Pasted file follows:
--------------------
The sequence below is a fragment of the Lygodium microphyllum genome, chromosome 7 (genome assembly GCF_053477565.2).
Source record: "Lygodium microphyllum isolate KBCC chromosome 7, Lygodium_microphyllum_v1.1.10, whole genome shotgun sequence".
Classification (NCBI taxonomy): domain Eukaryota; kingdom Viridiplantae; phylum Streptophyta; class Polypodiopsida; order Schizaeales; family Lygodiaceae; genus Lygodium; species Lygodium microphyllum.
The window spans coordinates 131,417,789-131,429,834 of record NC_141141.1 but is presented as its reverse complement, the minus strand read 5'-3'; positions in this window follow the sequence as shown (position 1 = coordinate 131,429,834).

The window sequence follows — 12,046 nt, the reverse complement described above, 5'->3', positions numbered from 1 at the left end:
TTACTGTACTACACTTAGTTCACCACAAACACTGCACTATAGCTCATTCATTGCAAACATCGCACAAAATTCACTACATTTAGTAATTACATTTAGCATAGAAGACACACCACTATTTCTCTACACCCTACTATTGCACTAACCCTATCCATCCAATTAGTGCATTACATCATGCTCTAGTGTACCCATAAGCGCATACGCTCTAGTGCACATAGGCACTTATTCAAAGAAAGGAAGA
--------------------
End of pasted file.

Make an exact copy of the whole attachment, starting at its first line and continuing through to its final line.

The sequence below is a fragment of the Lygodium microphyllum genome, chromosome 7 (genome assembly GCF_053477565.2).
Source record: "Lygodium microphyllum isolate KBCC chromosome 7, Lygodium_microphyllum_v1.1.10, whole genome shotgun sequence".
Classification (NCBI taxonomy): domain Eukaryota; kingdom Viridiplantae; phylum Streptophyta; class Polypodiopsida; order Schizaeales; family Lygodiaceae; genus Lygodium; species Lygodium microphyllum.
The window spans coordinates 131,417,789-131,429,834 of record NC_141141.1 but is presented as its reverse complement, the minus strand read 5'-3'; positions in this window follow the sequence as shown (position 1 = coordinate 131,429,834).

The window sequence follows — 12,046 nt, the reverse complement described above, 5'->3', positions numbered from 1 at the left end:
TTACTGTACTACACTTAGTTCACCACAAACACTGCACTATAGCTCATTCATTGCAAACATCGCACAAAATTCACTACATTTAGTAATTACATTTAGCATAGAAGACACACCACTATTTCTCTACACCCTACTATTGCACTAACCCTATCCATCCAATTAGTGCATTACATCATGCTCTAGTGTACCCATAAGCGCATACGCTCTAGTGCACATAGGCACTTATTCAAAGAAAGGAAGA